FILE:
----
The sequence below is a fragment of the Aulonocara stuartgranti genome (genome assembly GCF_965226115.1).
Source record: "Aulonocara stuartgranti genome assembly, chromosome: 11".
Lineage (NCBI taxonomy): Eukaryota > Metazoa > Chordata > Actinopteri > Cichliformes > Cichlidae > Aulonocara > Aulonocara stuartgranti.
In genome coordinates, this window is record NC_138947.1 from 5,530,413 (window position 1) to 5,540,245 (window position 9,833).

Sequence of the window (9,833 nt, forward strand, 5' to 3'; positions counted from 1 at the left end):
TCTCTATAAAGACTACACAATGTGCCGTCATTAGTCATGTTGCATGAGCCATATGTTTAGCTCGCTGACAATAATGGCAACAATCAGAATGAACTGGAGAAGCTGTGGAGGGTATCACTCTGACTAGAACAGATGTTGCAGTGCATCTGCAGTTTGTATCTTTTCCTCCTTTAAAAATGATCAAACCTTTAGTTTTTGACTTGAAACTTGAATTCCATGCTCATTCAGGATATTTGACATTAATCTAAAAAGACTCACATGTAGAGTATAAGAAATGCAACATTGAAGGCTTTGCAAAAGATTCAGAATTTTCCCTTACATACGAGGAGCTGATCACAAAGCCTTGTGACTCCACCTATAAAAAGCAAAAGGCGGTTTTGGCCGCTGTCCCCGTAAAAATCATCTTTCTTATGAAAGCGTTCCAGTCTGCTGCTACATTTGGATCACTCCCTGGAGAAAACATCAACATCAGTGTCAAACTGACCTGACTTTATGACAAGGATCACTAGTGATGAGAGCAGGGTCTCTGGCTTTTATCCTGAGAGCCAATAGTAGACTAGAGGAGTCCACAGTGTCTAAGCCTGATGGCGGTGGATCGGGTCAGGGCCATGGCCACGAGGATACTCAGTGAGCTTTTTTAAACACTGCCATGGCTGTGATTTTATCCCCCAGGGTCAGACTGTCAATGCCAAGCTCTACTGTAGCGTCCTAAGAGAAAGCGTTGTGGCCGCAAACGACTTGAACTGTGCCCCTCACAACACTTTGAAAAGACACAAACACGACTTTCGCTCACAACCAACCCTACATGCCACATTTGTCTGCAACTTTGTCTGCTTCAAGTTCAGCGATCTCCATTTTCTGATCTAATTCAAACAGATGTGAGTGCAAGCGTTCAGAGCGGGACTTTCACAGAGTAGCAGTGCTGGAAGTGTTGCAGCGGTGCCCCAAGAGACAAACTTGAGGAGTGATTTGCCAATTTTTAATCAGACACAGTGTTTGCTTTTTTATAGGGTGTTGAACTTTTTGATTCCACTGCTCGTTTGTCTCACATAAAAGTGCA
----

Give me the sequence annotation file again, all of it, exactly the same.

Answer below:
The sequence below is a fragment of the Aulonocara stuartgranti genome (genome assembly GCF_965226115.1).
Source record: "Aulonocara stuartgranti genome assembly, chromosome: 11".
Lineage (NCBI taxonomy): Eukaryota > Metazoa > Chordata > Actinopteri > Cichliformes > Cichlidae > Aulonocara > Aulonocara stuartgranti.
In genome coordinates, this window is record NC_138947.1 from 5,530,413 (window position 1) to 5,540,245 (window position 9,833).

Sequence of the window (9,833 nt, forward strand, 5' to 3'; positions counted from 1 at the left end):
TCTCTATAAAGACTACACAATGTGCCGTCATTAGTCATGTTGCATGAGCCATATGTTTAGCTCGCTGACAATAATGGCAACAATCAGAATGAACTGGAGAAGCTGTGGAGGGTATCACTCTGACTAGAACAGATGTTGCAGTGCATCTGCAGTTTGTATCTTTTCCTCCTTTAAAAATGATCAAACCTTTAGTTTTTGACTTGAAACTTGAATTCCATGCTCATTCAGGATATTTGACATTAATCTAAAAAGACTCACATGTAGAGTATAAGAAATGCAACATTGAAGGCTTTGCAAAAGATTCAGAATTTTCCCTTACATACGAGGAGCTGATCACAAAGCCTTGTGACTCCACCTATAAAAAGCAAAAGGCGGTTTTGGCCGCTGTCCCCGTAAAAATCATCTTTCTTATGAAAGCGTTCCAGTCTGCTGCTACATTTGGATCACTCCCTGGAGAAAACATCAACATCAGTGTCAAACTGACCTGACTTTATGACAAGGATCACTAGTGATGAGAGCAGGGTCTCTGGCTTTTATCCTGAGAGCCAATAGTAGACTAGAGGAGTCCACAGTGTCTAAGCCTGATGGCGGTGGATCGGGTCAGGGCCATGGCCACGAGGATACTCAGTGAGCTTTTTTAAACACTGCCATGGCTGTGATTTTATCCCCCAGGGTCAGACTGTCAATGCCAAGCTCTACTGTAGCGTCCTAAGAGAAAGCGTTGTGGCCGCAAACGACTTGAACTGTGCCCCTCACAACACTTTGAAAAGACACAAACACGACTTTCGCTCACAACCAACCCTACATGCCACATTTGTCTGCAACTTTGTCTGCTTCAAGTTCAGCGATCTCCATTTTCTGATCTAATTCAAACAGATGTGAGTGCAAGCGTTCAGAGCGGGACTTTCACAGAGTAGCAGTGCTGGAAGTGTTGCAGCGGTGCCCCAAGAGACAAACTTGAGGAGTGATTTGCCAATTTTTAATCAGACACAGTGTTTGCTTTTTTATAGGGTGTTGAACTTTTTGATTCCACTGCTCGTTTGTCTCACATAAAAGTGCA